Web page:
Friday, April 7, 2017

Question: How much practice is enough or required?

A common question often received in email is "It possible to do too much Tai Chi, Qigong or meditation? Every now and then students will ask me in classes, “How much practice is too much?” 

Introduction: A long time ago in a different place of time and space...It was the 1980's when I was learning these practice's. Beginning in Junior High School it was a vastly different culture and focus on standards of practice. It was very common to practice several hours a day, 3-6 times a week. There were very few Americans in these groups; it was mostly us guys in the classes as well. Many Masters did not allow women in the groups. A over the top dedication to your Sifu and the school was mandated as well. Students cleaned the school, helped the Master out with whatever they asked. Looking back I was young, fortunate and free from worldly obligations to fill up my day with practice in various forms. All information and techniques was personally and physically taught in person. We had to memorize practices on the spot, there were no video tapping or note taking as well.  

So it was a sink or swim game; we practiced more because everything was memorized and we had no Video Tapes, DVD's, Internet or handouts to fall back on. Was it better than today? I would say no, it was just different and each generation has it's value on how to educate for next generation of students. Today with fast pace of life, everything wired for speed many students just are not equipped to "woodshed" it out as in the old days. Many just don't see the value as well.       

With that being said I do believe that each generation should focus on "Qigong of today, Tai Chi of today or meditation standards of practice today". A worthwhile note as well is that typical in our culture, where we feel that if a little is good, more must be better. It is a common paradigm for Americans, to try and re-engineer anything we can get or hands on. This can be true with these traditions, but will only go so far. 

Cautionary Note for Eager Novice Teachers: A common problem is that many practitioners and teachers of today is they mis-appropriate practice, create their own video tape and water down way too many things. All good systems are well informed and documented in today's world. If you teach - promote your Teachers material, skills and all the great things you have learned along the way with them. There is nothing better than the original! Indigenous traditions should be honored in this way. Make no mistake about it, if you cheat your students out of crucial information and technique, they eventually will find out, and lose faith in the tradition. Many people in many areas have made many videos and books now and claim skills and backgrounds that they do not really have. This continues to be a problems filled with false and misleading information. Don't become part of the problem, be a genuine person focus on leading an example of quality and tradition.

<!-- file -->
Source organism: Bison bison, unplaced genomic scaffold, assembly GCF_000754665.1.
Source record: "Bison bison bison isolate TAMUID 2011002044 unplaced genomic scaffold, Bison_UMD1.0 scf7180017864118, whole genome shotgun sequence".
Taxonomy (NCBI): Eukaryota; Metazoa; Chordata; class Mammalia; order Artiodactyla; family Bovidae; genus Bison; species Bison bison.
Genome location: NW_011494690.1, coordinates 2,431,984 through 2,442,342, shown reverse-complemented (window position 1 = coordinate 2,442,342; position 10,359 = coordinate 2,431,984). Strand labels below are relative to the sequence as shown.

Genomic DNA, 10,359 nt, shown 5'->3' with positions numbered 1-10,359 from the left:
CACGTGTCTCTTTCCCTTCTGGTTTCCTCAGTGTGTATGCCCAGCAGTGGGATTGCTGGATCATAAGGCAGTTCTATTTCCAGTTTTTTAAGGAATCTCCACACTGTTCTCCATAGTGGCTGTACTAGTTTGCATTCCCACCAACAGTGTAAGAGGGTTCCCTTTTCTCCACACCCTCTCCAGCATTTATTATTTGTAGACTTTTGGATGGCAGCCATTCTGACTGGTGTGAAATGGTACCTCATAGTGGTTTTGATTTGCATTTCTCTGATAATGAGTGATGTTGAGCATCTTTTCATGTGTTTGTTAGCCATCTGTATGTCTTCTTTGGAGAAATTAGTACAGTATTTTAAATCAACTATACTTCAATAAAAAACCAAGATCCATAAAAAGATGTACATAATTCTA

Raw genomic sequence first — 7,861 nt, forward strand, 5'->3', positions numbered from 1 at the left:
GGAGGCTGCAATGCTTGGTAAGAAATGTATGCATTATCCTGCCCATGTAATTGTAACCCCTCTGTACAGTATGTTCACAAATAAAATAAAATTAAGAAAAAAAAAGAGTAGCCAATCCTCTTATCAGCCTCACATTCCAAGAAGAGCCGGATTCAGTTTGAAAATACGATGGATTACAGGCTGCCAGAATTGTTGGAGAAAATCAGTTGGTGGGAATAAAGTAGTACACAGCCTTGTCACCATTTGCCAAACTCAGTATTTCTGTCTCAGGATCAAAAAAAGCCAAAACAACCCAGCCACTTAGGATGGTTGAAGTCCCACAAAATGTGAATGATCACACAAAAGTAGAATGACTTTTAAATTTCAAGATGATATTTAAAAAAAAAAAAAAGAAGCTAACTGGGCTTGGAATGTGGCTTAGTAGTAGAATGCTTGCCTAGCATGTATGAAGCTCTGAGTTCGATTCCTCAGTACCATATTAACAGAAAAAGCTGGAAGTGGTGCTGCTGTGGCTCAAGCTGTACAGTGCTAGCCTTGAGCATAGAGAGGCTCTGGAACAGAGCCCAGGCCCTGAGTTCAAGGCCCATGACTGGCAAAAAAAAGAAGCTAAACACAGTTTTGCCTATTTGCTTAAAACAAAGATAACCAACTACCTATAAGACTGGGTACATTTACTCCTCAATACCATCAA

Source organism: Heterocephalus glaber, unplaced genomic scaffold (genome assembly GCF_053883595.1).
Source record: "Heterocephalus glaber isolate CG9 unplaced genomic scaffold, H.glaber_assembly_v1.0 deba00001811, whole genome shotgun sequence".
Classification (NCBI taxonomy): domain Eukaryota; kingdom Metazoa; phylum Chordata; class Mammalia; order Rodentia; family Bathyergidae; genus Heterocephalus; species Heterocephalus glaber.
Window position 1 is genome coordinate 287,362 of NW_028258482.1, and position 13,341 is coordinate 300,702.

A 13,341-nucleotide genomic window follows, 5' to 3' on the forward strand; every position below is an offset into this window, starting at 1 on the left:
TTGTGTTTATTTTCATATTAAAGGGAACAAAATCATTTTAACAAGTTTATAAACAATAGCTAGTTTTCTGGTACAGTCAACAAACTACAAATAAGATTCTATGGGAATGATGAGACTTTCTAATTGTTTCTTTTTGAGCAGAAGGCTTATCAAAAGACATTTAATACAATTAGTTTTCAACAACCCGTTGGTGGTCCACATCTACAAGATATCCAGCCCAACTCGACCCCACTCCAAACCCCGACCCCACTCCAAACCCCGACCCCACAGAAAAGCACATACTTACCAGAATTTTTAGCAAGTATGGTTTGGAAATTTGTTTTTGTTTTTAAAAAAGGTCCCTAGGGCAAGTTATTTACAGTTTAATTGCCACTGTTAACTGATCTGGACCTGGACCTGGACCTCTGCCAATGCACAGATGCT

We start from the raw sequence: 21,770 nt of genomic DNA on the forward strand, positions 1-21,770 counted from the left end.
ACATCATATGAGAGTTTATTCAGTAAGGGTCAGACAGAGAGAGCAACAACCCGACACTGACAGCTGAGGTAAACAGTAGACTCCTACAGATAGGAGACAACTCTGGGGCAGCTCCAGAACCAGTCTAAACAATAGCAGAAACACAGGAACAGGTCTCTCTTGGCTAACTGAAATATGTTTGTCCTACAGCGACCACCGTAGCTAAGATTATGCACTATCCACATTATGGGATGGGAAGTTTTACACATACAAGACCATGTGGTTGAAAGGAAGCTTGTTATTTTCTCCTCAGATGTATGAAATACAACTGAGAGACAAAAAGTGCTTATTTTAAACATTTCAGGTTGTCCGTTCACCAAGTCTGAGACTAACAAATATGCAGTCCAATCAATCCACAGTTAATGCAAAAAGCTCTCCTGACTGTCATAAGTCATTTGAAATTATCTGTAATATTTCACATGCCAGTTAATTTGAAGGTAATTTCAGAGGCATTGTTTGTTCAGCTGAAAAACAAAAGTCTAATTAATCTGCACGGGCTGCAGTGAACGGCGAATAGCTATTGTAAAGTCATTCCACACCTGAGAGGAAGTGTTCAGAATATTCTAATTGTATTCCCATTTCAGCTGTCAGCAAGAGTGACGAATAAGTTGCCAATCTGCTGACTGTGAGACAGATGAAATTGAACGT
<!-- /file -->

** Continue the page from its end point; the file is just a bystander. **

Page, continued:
Less is More!

The Science in the study of Qigong, Tai Chi and Meditation says that as little as 20 minutes delivers very tangible results. One of my Master teacher's is now 80 years old, I asked him during a practice in May of 2016, "how much does he practice"? He said with his busy schedule he practice's still no more than one hour per day. He also practices what he teaches as well. 

There is no need to practice for hours a day, and when people report doing so, often times they are not really accomplishing much better skill as well. The purpose of these practices is to help us to balance ourselves and engage more fully and healthfully in life. If we do too much of anything, we cannot find balance. I will concur that for a modern person practicing up to an hour a day is more than sufficient. We can do two twenty-minute sessions, or one longer session, per day. I recommend that you start with only five to ten minutes a day accomplishable goals because it is easier to set aside such a small chunk of time every day, no matter how busy your lifestyle or daily schedule.

 The advantage of starting slowly and following "less is more" as bendable guideline is that as you begin to feel the effects, your desire to practice increases naturally. When that happens, there is no need to force ourself to practice and, in fact, forcing ourselves to practice rarely leads to an quality, long-term practice. In closing for us that engage in these traditions as a "way of life" take an honest look at your schedule and plan accordingly. It is best to set yourself up for success, rather than setting goals that will be hard to achieve. Sometimes more is just more; it which is not better. :)